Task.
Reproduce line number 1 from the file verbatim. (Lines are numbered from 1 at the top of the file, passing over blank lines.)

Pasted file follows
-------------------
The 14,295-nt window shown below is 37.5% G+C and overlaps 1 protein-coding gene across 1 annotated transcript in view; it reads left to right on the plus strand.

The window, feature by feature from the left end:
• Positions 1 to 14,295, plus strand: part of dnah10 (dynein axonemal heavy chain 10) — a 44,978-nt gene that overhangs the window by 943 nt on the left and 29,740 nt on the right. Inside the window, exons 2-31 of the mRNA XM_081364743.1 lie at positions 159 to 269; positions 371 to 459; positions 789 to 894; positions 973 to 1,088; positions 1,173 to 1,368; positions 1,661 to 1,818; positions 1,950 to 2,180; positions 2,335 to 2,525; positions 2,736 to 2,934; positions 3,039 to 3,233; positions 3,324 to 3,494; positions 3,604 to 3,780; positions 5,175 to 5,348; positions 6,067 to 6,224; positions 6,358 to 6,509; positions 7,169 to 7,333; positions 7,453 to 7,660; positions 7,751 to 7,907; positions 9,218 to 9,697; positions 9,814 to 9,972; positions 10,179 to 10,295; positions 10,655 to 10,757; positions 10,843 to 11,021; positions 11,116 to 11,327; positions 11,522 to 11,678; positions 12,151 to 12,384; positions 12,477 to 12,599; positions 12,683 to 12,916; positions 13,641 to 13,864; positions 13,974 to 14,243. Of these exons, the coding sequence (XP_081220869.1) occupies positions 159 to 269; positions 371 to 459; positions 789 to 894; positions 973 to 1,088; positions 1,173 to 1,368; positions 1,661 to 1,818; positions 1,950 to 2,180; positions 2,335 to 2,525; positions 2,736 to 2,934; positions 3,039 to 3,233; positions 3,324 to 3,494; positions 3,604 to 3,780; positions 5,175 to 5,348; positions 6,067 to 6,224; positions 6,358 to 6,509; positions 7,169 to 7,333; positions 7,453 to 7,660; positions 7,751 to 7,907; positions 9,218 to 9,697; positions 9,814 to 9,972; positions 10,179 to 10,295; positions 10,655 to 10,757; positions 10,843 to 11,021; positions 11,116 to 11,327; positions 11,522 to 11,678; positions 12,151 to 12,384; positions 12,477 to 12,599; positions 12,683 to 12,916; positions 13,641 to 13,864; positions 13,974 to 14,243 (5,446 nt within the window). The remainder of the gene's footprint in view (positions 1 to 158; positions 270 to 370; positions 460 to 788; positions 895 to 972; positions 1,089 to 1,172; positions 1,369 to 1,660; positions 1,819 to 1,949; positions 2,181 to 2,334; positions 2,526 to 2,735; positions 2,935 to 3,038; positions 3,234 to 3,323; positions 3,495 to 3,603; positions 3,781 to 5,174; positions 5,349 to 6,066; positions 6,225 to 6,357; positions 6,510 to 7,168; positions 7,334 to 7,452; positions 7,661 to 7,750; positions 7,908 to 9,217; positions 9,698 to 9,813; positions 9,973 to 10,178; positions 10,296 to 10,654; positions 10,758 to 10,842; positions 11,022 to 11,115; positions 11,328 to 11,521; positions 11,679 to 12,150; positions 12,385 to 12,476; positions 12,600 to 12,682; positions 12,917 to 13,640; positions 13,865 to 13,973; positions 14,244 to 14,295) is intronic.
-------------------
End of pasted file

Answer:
The 14,295-nt window shown below is 37.5% G+C and overlaps 1 protein-coding gene across 1 annotated transcript in view; it reads left to right on the plus strand.